• Gaming has a bad reputation for encouraging withdrawal, violence, and addictive behaviours

  • David Bone offers a different view of gaming, one that provides needed time for relaxation 

'We must stop the glorification of violence in our society. This includes the gruesome and grisly video games that are now commonplace.' These words were spoken by US President Donald Trump on April 2019. Renowned sci-fi 'golden age' author, Ray Bradbury, wasn't much kinder when he said: 'Video games are a waste of time for men with nothing else to do.'

Gaming is perhaps the most maligned hobby of the early 21st century. It has shouldered the blame for mass shootings, declines in educational attainment and low birth rates.

But if all you knew about gaming was what you read in the paper, you might not appreciate that for some people it is also relaxation aid, used to switch off rather than enrage.

Other types of technology have been used as relaxation aids for decades and are an increasingly ubiquitous part of our lives in part due to the ever-increasing miniaturisation of technology that has allowed us to produce faster and smaller processors.

We can now go to sleep with a guided relaxation video that is directly streamed from YouTube through our phone. Thousands of ambient sounds are available to choose from (Interestingly, ambient sounds from video games make up a significant percentage of these). Apps such as Calm and Headspace are with us all day long now.

You might be familiar with Minecraft, the block-based construction game where you can create worlds, mine for materials and gather resources, that is beloved by numerous streamers. It is the highest-selling game of all time, even above Tetris.

Like most games, there is a mission or quest narrative to provide form, structure and a goal. However, when I played Minecraft I was more concerned with constructing a house for myself and expanding the dwellings for my villagers. Mere aimless pottering about that I found myself zoning out whilst doing.

Even the darling of the anti-game lobby in legislative bodies the world over, Grand Theft Auto, can be used for relaxation in ways that the developers wouldn't have intended or predicated. In GTA V, I would sometimes drive about the beautifully rendered, exaggerated and satirical version of Los Angeles, Los Santos, with the in-game radio on. Nothing else occurred. I didn't shoot at anything. No stores were robbed. The virtual denizens of Los Santos were totally safe. I even obeyed the virtual traffic laws. I just mentally zoned out and drove around the neon streets.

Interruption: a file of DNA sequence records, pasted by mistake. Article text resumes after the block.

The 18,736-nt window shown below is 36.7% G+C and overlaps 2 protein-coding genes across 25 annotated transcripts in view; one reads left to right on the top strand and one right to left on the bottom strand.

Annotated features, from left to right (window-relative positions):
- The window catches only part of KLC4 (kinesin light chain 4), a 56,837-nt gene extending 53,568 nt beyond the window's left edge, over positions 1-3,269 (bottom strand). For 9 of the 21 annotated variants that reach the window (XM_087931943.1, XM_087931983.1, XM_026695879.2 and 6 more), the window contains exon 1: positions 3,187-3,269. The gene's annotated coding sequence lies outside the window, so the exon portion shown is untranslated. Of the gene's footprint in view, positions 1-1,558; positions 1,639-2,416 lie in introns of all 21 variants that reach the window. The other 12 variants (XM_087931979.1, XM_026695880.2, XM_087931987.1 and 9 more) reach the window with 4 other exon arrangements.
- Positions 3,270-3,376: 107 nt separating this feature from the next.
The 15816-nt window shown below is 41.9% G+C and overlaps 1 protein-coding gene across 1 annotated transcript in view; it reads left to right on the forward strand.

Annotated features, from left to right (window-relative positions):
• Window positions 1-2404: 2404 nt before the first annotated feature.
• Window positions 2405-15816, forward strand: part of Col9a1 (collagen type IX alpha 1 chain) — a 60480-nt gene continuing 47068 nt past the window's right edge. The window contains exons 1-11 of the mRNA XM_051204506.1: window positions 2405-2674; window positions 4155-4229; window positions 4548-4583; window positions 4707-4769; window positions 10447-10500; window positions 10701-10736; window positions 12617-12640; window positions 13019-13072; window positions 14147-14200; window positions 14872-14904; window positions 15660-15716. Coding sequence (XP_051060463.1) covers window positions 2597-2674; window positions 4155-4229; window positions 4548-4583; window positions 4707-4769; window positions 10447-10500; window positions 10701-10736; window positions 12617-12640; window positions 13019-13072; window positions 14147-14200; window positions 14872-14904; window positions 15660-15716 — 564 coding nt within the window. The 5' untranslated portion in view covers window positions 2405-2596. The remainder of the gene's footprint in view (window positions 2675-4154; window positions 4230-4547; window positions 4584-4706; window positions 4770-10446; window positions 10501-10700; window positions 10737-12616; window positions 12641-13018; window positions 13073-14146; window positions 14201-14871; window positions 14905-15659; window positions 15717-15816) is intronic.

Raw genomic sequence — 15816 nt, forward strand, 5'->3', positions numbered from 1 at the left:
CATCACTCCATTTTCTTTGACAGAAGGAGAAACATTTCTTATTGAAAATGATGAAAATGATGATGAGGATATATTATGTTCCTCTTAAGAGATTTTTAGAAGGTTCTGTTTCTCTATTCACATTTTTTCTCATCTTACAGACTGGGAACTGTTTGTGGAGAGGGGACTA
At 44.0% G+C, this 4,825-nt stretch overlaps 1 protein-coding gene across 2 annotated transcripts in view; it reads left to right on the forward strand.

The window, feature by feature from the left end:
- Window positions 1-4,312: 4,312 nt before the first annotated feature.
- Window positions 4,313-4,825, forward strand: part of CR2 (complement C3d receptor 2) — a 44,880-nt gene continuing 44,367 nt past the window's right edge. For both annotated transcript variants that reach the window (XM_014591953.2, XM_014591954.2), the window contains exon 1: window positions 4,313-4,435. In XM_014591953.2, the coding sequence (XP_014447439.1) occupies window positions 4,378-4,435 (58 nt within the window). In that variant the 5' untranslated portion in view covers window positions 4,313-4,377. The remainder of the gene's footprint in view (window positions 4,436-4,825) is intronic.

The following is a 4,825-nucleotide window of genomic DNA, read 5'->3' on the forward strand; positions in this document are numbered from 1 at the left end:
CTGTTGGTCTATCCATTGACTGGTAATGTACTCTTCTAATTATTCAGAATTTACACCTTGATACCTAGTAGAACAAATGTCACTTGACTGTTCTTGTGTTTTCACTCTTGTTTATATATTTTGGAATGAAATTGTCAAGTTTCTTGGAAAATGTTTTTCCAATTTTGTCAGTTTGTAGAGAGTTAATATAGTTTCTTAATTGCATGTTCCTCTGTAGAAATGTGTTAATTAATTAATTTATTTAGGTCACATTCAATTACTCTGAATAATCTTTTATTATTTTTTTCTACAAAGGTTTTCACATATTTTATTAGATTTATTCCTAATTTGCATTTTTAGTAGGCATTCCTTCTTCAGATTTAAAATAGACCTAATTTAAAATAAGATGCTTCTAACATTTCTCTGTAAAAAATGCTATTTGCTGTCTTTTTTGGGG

In a similar vein, I bought Train Simulator a few years ago during an online sale. Like most people let lose on Google Maps, where the first thing you do is gawk at the roof of your own home, I picked the Glasgow to Edinburgh line to run my train along as it was the one I was most familiar with. Now, I have no particular interest in driving a train but there was a 'simple' option to allow people like me to just to sit and look out the window of the cab as a pretend city blurred by. Which I did and nearly nodded off after ten minutes. Exciting? No. Relaxing? Yes.

And these are games that weren't even intended to be used for relaxation. There are multiple 'farming', 'walking' and 'life simulators' out there such as The Sims (manage the life of a virtual avatar) Animal Crossing (move into village, buy a home, furnish it, befriend villagers), Harvest Moon (farm crops, raise animals, settle down)and Gone Home (Explore large house during early 90s for clues to sisters disappearance). All engrossing, non-violent, compelling and relaxing.

To bolster my (definitely not wholly original) theory of 'gaming as relaxation', studies from University College London have indicated a correlation between recovery from work-related stress and playing slightly more violent games. It would be reasonable to assume that slower-paced games could be equally as beneficial to help us de-stress and perhaps even more so given their nature.

Today, game streaming platforms such as Twitch and Mixer have added another dimension and are watched by a predominantly younger audience with many of the lesser viewed channels having a distinctly ASMR feel to them, as someone gently talks you through the progress of their gameplay without the bombastic requirement to please a fan base or a corporate sponsor.

There is no one size fits all for relieving stress and relaxing, and during the colder months when the outside world is not quite as inviting other ways of managing stress have to be found. This could involve Yoga, going to the gym and even playing computer games.

Yes, they shouldn't interfere with other activities and you shouldn't do them obsessively, but for millions of people, games are a powerful tool to help combat stress, and most importantly, have fun while doing so.

David Bone is a writer in Scotland; this article was originally published in Planet Mindful.

Further reading

10 ways mindfulness improves your health

How technology affects our relationships

Why can't I relax?

Keeping up a mindfulness practice with depression

Sea Hero Quest: the video game helping scientists fight dementia

Gaming disorder in teens: a parents' conundrum